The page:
If I may, I’d like you to picture a scene from the early hours of Monday morning.
I’m on my way to work.
It’s just a few hours after I’ve got back into Glasgow after three and-a-bit days making an annual summer visit to Ireland, an occasion which involves a lot of emotion and a ridiculous amount of imbibing beverage of an alcoholic nature. It is also an occasion that is increasingly involving a lot of laughter, especially as I’m now being accompanied across there by some age-old friends while I get to hook up over there with some people who, through what were initially tragic circumstances, have become new compadres.
The mother of all hangovers is kicking just in time for me heading into the office. Yup, I’m old and experienced enough to know I should have added Monday to the period of leave and recuperated at home but I’ve made a dreadful error.
My mood has most certainly not been improved by the rail operator deciding to muck everyone about and so I’m now facing a 20 minute sit-down in a draughty and smelly station underneath the surface having raced down the stairs, foregoing some food and drink, in an effort to make a timely connection. I am extremely pissed off.
I elect to press auto-shuffle on the i-pod as I really am unsure of what I’m in the mood for.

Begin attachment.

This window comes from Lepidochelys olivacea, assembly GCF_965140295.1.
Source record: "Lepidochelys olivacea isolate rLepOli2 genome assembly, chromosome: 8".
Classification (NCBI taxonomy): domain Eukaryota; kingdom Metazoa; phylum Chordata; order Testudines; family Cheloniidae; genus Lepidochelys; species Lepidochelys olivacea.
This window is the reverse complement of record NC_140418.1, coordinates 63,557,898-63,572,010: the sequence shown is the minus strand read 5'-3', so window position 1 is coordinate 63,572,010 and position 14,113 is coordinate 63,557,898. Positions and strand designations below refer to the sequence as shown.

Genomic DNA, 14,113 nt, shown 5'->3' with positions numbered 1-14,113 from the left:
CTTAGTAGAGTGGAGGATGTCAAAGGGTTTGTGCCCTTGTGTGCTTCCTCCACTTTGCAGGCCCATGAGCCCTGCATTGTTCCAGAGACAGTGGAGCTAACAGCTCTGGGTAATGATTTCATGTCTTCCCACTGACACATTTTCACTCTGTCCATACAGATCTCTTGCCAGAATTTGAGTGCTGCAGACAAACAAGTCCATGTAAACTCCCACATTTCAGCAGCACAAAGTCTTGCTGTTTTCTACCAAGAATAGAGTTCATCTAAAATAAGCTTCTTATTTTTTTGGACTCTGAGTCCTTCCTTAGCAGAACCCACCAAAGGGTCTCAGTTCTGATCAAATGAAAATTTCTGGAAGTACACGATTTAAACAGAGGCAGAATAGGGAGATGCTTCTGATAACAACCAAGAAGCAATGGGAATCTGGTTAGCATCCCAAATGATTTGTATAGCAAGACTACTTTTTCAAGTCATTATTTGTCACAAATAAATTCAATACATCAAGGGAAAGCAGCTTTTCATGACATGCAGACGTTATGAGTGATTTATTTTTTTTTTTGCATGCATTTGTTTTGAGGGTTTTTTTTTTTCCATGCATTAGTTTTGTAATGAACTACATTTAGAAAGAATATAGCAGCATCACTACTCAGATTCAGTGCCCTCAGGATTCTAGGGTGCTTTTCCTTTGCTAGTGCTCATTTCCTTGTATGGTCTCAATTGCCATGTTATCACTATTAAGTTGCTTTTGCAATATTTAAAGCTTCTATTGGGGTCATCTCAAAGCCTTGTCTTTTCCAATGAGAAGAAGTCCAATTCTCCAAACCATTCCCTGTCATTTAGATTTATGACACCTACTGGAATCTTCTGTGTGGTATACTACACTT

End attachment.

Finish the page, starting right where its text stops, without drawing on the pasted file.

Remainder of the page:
What comes on is one of the tracks from the LP Nineteeneighties, which was recorded by Grant-Lee Phillips in 2005. Eleven well-known songs by the likes of The Smiths, The Cure, Pixies, R.E.M., Joy Division, Nick Cave, and The Psychedelic Furs given fairly radical makeovers, often with an upbeat, electric/electronica style in the original being replaced by one man and his acoustic instruments. Given he’s gone for some songs which will be among the favourites of fans of the bands, this really shouldn’t work, but thanks to the blend of smooth vocals and a gentle playing of the guitar, he delivers a truly wonderful record. There’s real evidence of a huge amount of respect for the tunes but what is most striking is that Grant-Lee’s singing and the arrangements he’s given the songs really enables the lyrics to shine and impress in a way that didn’t always occur on the originals:-
This is my favourite New Order song of all time.
Since 1983, this killer tune has always got me moving every part of my body on the dance floor. I never really paid too much attention to the lyrics, especially given that Bernard Sumner isn’t really famed for the quality of the words he writes. Even looking at the words written down on paper doesn’t give any indication that this is in fact a rather stunning song about a loss; it could be, and probably is, about a romance gone wrong but it could also be interpreted as an ode to someone who has died….or indeed, killed themselves. I’m not saying it was penned with Ian Curtis in mind, but the way that Grant-Lee delivers the ‘lost you, lost you, lost you’ refrain is very haunting and incredibly moving.
It also seemed appropriate to come up randomly after my trip to Ireland…and after listening to it this morning while sitting in the railway station, my anger at the rail authorties eased somewhat…..and as anyone who is familair with my Facebook account can tstify, that is not something which happens all the time.